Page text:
President Trump has issued a direct order to Attorney General Jeff Sessions, telling him to end the Russia investigation “right now.”
Under U.S. law, the Attorney General answers directly to the President must follow the President’s orders. Any failure to do so can result in his immediate dismissal:
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The Attorney General may be removed at will by the President under the Supreme Court decision Myers v. United States, which found that the President may remove executive branch officials without the consent of the Senate or any other entity.
“Attorney General Jeff Sessions should stop this Rigged Witch Hunt right now, before it continues to stain our country any further,” Trump ordered.
Thehill.com reports: The president also accused special counsel Robert Mueller of being “totally conflicted,” adding that “his 17 Angry Democrats that are doing his dirty work are a disgrace to USA.”
Sessions has long been the target of Trump’s ire over his decision to recuse himself from the Russia investigation, but the president has seldom suggested publicly that his attorney general should halt the probe.
Trump’s latest barb comes one day after his former campaign chairman, Paul Manafort, went on trial for alleged tax, financial and bank fraud crimes, the biggest test yet for the Mueller probe.
The president also sought to distance himself from Manafort early Wednesday, saying in another tweet that Manafort only “worked for me for a very short time” and suggested federal authorities should have informed him his campaign chief was under investigation during the 2016 presidential race.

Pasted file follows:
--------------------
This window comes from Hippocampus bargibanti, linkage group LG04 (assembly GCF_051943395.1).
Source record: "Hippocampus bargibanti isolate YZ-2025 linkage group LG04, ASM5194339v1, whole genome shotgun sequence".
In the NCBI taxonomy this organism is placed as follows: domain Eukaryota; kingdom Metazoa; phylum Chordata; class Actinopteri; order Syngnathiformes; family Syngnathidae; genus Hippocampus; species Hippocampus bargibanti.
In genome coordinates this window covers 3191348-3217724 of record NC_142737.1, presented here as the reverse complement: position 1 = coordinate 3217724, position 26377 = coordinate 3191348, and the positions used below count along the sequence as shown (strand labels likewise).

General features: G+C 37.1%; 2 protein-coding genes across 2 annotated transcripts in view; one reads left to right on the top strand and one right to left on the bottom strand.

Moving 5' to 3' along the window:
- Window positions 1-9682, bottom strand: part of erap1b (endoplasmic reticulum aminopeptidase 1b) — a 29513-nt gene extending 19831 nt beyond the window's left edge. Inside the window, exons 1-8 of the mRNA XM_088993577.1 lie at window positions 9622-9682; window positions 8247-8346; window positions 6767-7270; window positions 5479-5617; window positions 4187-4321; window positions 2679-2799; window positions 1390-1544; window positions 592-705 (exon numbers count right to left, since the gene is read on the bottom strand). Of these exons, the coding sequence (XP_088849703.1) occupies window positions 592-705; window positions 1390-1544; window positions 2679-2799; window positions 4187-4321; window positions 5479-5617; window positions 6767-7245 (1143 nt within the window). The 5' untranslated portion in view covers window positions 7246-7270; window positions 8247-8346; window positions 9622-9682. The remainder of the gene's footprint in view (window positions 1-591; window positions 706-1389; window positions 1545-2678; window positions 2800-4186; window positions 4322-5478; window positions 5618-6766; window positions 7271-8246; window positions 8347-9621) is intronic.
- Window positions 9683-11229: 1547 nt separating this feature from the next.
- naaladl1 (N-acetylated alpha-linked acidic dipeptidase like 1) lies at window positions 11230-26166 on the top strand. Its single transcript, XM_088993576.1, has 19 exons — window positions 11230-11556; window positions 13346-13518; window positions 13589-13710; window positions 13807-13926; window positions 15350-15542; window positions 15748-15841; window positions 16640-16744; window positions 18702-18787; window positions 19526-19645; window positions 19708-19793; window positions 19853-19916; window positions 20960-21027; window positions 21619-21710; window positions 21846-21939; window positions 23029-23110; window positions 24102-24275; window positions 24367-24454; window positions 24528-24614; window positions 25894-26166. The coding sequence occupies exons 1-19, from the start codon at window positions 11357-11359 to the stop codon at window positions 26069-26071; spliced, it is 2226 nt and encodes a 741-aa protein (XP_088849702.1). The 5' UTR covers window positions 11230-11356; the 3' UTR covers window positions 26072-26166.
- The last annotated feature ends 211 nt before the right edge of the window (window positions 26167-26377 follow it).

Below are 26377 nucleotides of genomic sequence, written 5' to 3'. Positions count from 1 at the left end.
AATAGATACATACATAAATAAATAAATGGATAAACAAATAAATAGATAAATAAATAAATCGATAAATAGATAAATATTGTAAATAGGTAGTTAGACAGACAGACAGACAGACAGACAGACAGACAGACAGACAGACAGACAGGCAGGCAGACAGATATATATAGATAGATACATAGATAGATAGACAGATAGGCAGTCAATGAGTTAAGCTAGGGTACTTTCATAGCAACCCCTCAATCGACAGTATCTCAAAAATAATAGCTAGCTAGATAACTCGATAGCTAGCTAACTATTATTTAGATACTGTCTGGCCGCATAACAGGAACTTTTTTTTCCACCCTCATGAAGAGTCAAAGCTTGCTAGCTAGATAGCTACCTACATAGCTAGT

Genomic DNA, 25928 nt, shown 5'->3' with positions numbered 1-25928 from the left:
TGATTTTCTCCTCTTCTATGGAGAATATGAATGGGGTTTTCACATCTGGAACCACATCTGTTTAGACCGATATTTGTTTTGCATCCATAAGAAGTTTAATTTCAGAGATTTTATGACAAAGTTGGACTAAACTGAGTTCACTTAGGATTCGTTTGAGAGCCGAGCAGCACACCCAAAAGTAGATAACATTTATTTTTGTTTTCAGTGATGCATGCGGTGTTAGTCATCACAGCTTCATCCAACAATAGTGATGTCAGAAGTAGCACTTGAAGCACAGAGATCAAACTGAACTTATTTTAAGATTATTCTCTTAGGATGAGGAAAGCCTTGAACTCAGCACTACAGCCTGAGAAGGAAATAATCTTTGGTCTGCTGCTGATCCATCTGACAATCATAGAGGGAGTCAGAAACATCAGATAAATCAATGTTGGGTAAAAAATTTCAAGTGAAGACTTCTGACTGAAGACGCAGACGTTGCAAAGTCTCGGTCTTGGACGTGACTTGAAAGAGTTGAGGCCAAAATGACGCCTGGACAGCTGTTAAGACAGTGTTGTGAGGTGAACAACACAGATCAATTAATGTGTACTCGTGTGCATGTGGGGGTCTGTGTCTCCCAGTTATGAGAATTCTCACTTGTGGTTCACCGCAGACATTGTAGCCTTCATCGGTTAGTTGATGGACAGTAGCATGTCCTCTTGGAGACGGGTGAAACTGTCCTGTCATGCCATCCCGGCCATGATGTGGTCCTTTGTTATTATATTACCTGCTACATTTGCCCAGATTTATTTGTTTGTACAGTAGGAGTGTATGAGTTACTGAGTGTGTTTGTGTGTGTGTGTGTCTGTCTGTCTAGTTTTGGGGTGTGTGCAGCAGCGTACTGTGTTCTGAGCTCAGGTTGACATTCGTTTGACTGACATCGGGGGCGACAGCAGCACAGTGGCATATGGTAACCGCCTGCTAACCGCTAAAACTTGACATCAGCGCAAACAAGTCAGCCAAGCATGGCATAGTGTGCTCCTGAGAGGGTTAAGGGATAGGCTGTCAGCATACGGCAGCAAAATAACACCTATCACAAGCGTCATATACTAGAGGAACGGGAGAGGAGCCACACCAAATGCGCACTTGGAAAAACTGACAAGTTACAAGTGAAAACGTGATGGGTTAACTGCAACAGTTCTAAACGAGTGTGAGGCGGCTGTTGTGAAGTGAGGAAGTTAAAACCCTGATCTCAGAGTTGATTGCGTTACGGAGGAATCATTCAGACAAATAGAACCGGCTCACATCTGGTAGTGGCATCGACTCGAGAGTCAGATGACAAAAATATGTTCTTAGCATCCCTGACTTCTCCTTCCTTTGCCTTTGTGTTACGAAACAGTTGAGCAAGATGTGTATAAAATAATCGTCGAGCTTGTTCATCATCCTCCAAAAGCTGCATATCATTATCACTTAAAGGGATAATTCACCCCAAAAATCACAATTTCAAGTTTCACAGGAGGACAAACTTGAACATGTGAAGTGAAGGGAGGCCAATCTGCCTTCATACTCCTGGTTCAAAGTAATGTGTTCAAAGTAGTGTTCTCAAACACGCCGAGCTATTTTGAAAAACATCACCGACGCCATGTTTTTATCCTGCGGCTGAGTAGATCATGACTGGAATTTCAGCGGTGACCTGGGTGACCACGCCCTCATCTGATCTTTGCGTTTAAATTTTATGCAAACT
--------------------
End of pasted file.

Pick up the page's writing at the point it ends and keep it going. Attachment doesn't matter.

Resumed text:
“Paul Manafort worked for Ronald Reagan, Bob Dole and many other highly prominent and respected political leaders. He worked for me for a very short time. Why didn’t government tell me that he was under investigation. These old charges have nothing to do with Collusion — a Hoax!”
Trump later accused federal officials of treating Manafort worse than Mafia boss Al Capone, who served 11 years in prison after being convicted of tax evasion.
Mueller, a Republican, has indicted or secured guilty pleas from 32 individuals, including four former Trump aides, in the probe into ties between the Trump campaign and Russia’s efforts to influence the 2016 presidential election.
Trump has repeatedly denied that his campaign was involved in the effort and has also wavered on whether Russia interfered in the election, as U.S. intelligence agencies have concluded.
For months, the president has kept up a sustained attack on the Mueller investigation in an attempt to undermine it in the eyes of the public.
Multiple media reports have said Trump privately pressured Sessions several times to reverse his decision to recuse himself. Those comments, plus his tweets attacking Sessions and former FBI Director James Comey, are reportedly under investigation as Mueller looks into whether Trump has obstructed justice.
Sessions, the former Alabama senator who served as a top Trump campaign adviser, recused himself in March 2017 from the Russia probe after it was revealed he failed to disclose a conversation he had with Russia’s U.S. ambassador during the 2016 race.
That decision left Deputy Attorney General Rod Rosenstein to oversee the investigation. Rosenstein appointed Mueller as special counsel in May 2017, after Trump fired Comey as FBI director.
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